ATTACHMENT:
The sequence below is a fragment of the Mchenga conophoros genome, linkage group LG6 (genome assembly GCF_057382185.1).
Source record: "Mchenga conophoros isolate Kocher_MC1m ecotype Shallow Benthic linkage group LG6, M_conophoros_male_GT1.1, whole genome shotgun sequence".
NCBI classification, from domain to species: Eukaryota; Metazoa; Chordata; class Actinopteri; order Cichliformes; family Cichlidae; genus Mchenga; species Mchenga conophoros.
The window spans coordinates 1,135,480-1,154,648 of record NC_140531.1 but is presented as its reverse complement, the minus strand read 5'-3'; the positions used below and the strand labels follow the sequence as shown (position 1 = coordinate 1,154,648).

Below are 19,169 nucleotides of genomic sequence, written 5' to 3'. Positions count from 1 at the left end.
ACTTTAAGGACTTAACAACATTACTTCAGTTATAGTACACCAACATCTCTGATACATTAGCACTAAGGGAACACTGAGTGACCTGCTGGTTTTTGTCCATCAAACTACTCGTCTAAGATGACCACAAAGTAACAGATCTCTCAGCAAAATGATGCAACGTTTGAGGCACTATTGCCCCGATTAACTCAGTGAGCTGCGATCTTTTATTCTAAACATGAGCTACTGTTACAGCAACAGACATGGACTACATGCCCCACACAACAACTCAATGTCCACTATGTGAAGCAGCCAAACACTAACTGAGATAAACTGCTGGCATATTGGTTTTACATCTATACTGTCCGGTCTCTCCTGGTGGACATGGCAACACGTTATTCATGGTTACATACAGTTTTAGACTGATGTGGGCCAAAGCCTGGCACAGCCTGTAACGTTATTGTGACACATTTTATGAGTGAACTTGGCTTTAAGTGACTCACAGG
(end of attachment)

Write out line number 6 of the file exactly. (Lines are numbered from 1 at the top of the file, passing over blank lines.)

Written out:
ACTTTAAGGACTTAACAACATTACTTCAGTTATAGTACACCAACATCTCTGATACATTAGCACTAAGGGAACACTGAGTGACCTGCTGGTTTTTGTCCATCAAACTACTCGTCTAAGATGACCACAAAGTAACAGATCTCTCAGCAAAATGATGCAACGTTTGAGGCACTATTGCCCCGATTAACTCAGTGAGCTGCGATCTTTTATTCTAAACATGAGCTACTGTTACAGCAACAGACATGGACTACATGCCCCACACAACAACTCAATGTCCACTATGTGAAGCAGCCAAACACTAACTGAGATAAACTGCTGGCATATTGGTTTTACATCTATACTGTCCGGTCTCTCCTGGTGGACATGGCAACACGTTATTCATGGTTACATACAGTTTTAGACTGATGTGGGCCAAAGCCTGGCACAGCCTGTAACGTTATTGTGACACATTTTATGAGTGAACTTGGCTTTAAGTGACTCACAGG